The use of these guidelines and other variations on these themes was optional almost everywhere except a handful of trailblazing jurisdictions (Washington State, Rhode Island, etc.) until the last decade when the rate of state adoption greatly accelerated. New Mexico recently became the 30th state to adopt1 the use of evidence-based treatment guidelines for workers’ compensation, specifically eliminating the need for prior authorization if the recommended medical services are aligned with either the most recent edition of ODG or ACOEM’s Practice Guidelines.
In general, the state mandates have taken one of two paths: like New Mexico, they have endorsed national guidelines, or in the case of 14 states including Colorado, Massachusetts, Minnesota, and Montana, they have developed and adopted their own state-specific guidelines. Arizona looks to be the next state to implement its own guidelines.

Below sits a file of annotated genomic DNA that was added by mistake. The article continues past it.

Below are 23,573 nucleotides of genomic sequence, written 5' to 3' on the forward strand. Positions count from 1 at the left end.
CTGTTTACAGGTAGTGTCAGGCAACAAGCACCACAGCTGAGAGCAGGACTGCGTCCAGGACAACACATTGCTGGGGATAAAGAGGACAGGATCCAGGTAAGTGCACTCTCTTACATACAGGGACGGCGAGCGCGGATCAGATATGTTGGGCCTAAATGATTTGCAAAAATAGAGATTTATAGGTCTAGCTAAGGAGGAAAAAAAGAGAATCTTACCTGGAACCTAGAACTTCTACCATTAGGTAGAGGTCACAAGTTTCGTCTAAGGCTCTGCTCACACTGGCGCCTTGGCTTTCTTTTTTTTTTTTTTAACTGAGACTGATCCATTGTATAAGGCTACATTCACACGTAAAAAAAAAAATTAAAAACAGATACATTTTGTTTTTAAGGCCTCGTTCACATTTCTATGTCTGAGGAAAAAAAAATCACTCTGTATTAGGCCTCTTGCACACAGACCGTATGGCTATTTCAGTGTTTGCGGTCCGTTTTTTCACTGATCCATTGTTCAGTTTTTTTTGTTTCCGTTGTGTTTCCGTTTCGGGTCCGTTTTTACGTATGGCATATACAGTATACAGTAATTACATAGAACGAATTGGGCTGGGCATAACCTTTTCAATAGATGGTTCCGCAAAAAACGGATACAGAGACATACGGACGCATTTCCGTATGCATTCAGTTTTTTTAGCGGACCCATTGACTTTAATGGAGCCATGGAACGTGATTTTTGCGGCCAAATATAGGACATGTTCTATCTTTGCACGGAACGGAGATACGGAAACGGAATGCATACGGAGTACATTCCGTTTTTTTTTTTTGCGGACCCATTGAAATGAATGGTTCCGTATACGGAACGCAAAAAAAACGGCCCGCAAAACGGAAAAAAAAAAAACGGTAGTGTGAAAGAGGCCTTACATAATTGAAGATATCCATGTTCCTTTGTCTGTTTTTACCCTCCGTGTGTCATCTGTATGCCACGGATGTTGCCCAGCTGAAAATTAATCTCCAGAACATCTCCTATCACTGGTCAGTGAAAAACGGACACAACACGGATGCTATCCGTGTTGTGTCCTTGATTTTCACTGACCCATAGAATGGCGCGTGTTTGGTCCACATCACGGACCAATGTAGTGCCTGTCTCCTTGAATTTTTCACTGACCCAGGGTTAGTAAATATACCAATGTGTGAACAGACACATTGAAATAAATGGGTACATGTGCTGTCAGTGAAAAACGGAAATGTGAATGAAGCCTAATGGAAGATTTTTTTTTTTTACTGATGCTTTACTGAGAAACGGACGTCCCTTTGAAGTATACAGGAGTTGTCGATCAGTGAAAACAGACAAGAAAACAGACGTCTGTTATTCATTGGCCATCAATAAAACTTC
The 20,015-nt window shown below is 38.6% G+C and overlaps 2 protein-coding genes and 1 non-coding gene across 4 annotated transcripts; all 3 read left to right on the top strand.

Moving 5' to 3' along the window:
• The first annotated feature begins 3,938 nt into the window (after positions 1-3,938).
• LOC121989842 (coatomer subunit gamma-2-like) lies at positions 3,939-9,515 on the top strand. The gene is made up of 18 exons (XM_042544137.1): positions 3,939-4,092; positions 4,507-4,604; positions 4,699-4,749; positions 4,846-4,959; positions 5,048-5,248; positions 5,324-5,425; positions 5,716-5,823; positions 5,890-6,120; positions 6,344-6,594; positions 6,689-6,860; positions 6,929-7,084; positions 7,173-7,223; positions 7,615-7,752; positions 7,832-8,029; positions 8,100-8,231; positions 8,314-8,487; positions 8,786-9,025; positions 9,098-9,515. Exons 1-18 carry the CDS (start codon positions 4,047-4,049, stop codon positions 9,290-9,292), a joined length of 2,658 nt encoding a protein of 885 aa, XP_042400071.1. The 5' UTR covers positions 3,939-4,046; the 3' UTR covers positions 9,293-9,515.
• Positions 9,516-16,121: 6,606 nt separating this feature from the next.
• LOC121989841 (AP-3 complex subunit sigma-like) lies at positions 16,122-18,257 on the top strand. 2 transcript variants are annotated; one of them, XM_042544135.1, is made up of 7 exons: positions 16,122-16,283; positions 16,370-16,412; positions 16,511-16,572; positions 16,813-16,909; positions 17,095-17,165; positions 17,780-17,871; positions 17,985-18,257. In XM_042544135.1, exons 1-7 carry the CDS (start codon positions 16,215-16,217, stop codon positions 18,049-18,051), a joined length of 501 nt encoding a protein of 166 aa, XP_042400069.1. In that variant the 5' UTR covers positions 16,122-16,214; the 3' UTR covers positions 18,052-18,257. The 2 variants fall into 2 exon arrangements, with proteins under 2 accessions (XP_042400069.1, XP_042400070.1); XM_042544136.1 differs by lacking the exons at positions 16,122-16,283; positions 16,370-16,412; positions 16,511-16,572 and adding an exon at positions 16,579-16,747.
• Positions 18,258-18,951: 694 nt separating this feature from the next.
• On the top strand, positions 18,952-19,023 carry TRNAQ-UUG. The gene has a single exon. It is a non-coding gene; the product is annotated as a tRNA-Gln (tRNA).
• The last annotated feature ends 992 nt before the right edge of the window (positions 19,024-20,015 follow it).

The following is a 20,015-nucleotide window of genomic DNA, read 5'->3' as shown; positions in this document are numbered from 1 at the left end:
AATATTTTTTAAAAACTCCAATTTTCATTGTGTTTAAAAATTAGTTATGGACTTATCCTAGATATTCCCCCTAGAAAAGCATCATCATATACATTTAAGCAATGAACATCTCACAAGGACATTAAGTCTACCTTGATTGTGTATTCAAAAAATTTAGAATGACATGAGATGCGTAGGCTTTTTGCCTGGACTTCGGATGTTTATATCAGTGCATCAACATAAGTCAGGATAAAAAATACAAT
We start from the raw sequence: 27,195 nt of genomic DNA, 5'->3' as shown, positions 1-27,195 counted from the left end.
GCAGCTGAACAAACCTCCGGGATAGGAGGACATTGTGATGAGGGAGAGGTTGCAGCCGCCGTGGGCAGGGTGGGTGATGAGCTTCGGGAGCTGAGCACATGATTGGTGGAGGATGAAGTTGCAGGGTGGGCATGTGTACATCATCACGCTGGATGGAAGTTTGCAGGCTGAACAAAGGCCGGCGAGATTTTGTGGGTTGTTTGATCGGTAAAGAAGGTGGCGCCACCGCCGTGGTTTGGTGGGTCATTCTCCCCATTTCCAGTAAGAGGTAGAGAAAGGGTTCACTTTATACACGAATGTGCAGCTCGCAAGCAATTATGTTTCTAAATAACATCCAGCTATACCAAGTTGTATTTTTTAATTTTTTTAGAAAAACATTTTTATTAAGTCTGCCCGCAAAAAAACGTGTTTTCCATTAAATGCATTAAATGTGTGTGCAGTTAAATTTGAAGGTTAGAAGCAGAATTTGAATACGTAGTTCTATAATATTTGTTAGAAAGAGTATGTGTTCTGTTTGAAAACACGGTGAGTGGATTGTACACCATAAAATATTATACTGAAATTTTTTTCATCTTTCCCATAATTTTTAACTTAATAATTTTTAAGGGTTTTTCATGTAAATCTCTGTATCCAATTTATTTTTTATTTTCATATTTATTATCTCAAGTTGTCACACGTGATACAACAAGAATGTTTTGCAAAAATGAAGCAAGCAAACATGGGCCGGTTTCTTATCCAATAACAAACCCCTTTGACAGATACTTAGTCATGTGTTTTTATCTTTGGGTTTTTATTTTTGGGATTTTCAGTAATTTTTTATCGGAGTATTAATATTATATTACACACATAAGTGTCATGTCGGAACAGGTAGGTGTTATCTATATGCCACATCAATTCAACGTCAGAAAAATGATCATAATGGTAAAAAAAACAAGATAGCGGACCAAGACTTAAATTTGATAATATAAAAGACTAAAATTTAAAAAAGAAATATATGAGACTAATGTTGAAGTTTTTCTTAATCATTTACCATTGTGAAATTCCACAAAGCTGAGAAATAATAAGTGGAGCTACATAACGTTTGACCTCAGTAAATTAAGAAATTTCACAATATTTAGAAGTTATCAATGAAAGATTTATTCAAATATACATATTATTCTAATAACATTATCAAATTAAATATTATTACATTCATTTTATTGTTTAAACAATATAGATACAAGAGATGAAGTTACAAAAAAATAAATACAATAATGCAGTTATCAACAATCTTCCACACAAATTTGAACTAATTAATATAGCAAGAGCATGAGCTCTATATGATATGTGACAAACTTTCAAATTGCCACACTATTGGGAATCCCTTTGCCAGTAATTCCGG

What does all of this mean in the area of physical medicine, specifically physical therapy, occupational therapy and chiropractic care? As the 1990 Institute of Medicine (IOM) report on Clinical Practice Guidelines stated, this “significant cultural shift” moving away from “unexamined reliance on professional judgment toward more structured support and accountability for such judgment” can only result in better treatment and better outcomes for injured workers.
The inappropriate use of physical medicine – either in situations where it is not warranted or continued use beyond efficacy – neither supports the injured worker nor his or her employer’s bottom-line. Anecdotal stories of over-utilization of physical medicine abound, and with reason. The mandatory use of treatment guidelines to direct when the use of physical medicine is appropriate and to create treatment duration expectations can only support improved outcomes for all.